Land-in-Lieu Financing for a Mobile Home
Today we will discuss how home buyers can use land as the down payment on their mobile home, an option referred to as Land-in-Lieu in the mobile home industry.
In the last couple of blogs we have gone over options for home buyers who do not yet own land and want to finance both their land and home into one home loan (read more on those options here and here).
But for those who already own their land, the land-in-lieu option can be very appealing as it eliminates the need to produce a large cash down payment.
The Purpose of a Down Payment
It’s pretty common knowledge that when you buy a home, you’ll need a down payment. Depending on a number of co-dependent factors (credit history, income, loan amount, etc.) a lender will determine the total down payment required.
It will typically fall between 5% and 10% of the total home price and additional land improvements being rolled into the loan.
But why does the bank ask for a down payment in the first place?
Down payment is the proof of your personal investment into the large purchase you are making. It would be easy for anyone to ask for a loan with good income and credit history if they didn’t have to actually invest any of their own money into the purchase themselves.
But because of the requirement of a personal investment, not only does the bank have something to lose in the case of foreclosure, but the home-owner does as well—the thousands of dollars produced when the home was first purchased.
With land-in-lieu financing, instead of your personal investment in the loan being a cash lump sum, you are instead investing with your land.
The Process of Using Land as Down Payment
Many of the steps and paperwork needed in financing a land/home loan are also part of the land-in-lieu process.
As with any loan, the process begins with a free credit application. Your housing consultant will guide you through this, helping you format the application to offer your land in lieu of a down payment.
Once the approval comes back, so will the list of all the documentation needed to proceed to the closing table. The bank will ask for items such as the deed to the land to prove ownership, a recent tax document that shows the tax appraised value, paystubs, W-2’s, and other bank issued forms and waivers.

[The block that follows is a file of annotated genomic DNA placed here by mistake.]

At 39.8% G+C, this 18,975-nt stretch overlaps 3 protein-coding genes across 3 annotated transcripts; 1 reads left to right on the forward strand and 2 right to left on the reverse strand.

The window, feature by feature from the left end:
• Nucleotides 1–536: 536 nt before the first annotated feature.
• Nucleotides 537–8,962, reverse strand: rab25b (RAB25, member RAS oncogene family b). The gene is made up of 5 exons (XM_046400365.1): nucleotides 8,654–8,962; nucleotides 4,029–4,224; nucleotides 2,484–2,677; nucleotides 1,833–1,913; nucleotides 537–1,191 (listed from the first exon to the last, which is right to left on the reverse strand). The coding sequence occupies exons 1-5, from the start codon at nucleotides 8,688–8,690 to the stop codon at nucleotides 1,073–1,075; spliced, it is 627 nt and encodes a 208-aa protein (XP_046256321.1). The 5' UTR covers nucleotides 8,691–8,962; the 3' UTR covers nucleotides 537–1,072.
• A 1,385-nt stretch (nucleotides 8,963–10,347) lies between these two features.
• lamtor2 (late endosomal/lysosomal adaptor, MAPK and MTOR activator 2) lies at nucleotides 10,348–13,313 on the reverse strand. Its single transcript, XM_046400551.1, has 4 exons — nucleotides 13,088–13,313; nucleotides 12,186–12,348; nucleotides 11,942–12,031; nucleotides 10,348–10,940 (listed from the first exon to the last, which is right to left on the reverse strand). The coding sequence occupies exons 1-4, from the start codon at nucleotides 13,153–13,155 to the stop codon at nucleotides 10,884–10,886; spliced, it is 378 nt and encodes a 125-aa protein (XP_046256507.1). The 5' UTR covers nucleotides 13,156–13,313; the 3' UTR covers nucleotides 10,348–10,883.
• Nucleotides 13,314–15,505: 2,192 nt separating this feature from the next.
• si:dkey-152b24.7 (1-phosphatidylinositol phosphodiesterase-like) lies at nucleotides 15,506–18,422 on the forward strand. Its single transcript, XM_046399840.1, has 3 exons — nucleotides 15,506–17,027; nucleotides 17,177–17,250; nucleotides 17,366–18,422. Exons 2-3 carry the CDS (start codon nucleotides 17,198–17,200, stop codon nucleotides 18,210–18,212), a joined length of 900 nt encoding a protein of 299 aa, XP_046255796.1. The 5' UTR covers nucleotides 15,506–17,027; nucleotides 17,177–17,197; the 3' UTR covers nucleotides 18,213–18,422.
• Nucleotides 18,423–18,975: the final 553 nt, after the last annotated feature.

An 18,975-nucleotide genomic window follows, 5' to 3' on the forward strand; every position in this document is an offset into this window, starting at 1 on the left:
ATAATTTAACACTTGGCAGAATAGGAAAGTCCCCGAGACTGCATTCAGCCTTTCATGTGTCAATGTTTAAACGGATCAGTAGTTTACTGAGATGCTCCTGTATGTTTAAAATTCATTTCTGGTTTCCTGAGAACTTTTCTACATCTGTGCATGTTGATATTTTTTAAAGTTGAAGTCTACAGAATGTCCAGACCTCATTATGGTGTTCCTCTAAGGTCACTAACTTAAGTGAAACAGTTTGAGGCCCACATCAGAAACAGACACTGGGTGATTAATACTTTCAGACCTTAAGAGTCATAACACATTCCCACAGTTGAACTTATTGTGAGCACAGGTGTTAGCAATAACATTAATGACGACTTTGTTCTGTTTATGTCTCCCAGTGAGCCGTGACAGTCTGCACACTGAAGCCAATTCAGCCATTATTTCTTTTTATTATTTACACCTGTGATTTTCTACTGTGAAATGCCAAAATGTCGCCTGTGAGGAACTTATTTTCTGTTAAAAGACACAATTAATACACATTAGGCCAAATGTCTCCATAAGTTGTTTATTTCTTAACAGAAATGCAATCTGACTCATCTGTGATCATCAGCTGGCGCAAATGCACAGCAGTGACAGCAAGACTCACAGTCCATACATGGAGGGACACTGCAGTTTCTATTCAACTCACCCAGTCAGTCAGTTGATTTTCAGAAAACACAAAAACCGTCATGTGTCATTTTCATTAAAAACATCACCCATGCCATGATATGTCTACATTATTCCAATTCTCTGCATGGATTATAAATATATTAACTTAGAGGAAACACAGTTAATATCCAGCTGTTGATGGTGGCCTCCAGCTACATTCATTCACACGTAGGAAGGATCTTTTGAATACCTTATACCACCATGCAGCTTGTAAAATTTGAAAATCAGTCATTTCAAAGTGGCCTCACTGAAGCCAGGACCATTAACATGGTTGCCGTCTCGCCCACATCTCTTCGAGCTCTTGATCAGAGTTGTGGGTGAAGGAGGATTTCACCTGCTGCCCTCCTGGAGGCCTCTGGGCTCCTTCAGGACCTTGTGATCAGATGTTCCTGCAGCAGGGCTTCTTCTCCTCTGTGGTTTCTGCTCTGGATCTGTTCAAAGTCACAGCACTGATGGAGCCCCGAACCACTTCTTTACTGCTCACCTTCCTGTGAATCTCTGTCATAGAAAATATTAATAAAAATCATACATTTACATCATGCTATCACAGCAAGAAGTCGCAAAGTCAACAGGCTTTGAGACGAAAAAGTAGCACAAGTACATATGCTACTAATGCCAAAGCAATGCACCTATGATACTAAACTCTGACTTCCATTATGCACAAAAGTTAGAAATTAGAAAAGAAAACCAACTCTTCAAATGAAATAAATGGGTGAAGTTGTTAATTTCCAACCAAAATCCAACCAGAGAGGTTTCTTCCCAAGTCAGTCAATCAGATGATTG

Once these documents have been processed and cleared by the lender, it will be time to order both the appraisal on the land and what is referred to as a “title search”.
A title company will research the property and property owners to ensure there are no outstanding liens or judgements on the land for unpaid taxes. If unpaid taxes are found, they will need to be paid at closing with cash from the borrower.
If the borrower cannot afford to pay off the outstanding taxes, the land will not be usable as a down payment any longer and may cause the home buyer to lose the approval on their loan.
Oftentimes, when a land-owner has a common name, their title search can show outstanding taxes that are someone else’s. In these instances, a “not the same person” affidavit is signed and the customer’s title will be cleared of those liens.
The Downside of Land-in-Lieu
One thing to keep in mind if choosing to offer your land as a down payment when buying a mobile home, is that unlike in a chattel loan (financing the home only), the lender will, in the event of foreclosure, own both the land and home together.
Because the land is the personal investment, or collateral, used in procuring the loan, it is important to understand that the lien will be on the home and property together for the duration of the loan.
This option can be very beneficial for home buyers who can’t produce the money needed for the down payment on the purchase of their mobile home but they must also understand the potential risk of losing not just their home, but the full investment of their land as well.
Another potential downside is having your land appraise for less than what the bank requires for a down payment. In this case you would need to produce the difference in cash and would have both your land and cash invested into the mobile home loan.
On the flipside, however, land can also be worth more than the base 5% requirement and can allow the home buyer a higher loan approval, allowing them to finance costly land improvements (utilities, decks, skirting) into the loan, that they may have otherwise been unable to afford.
As with every loan, there are pros and cons to be weighed, and it’s important to understand the full scope of the commitment you are making as a home buyer.
An experienced housing consultant with your future success as a home-owner in mind will be able to help you narrow down your choices and help you proceed with the loan that makes the most short and long-term financial sense for your family.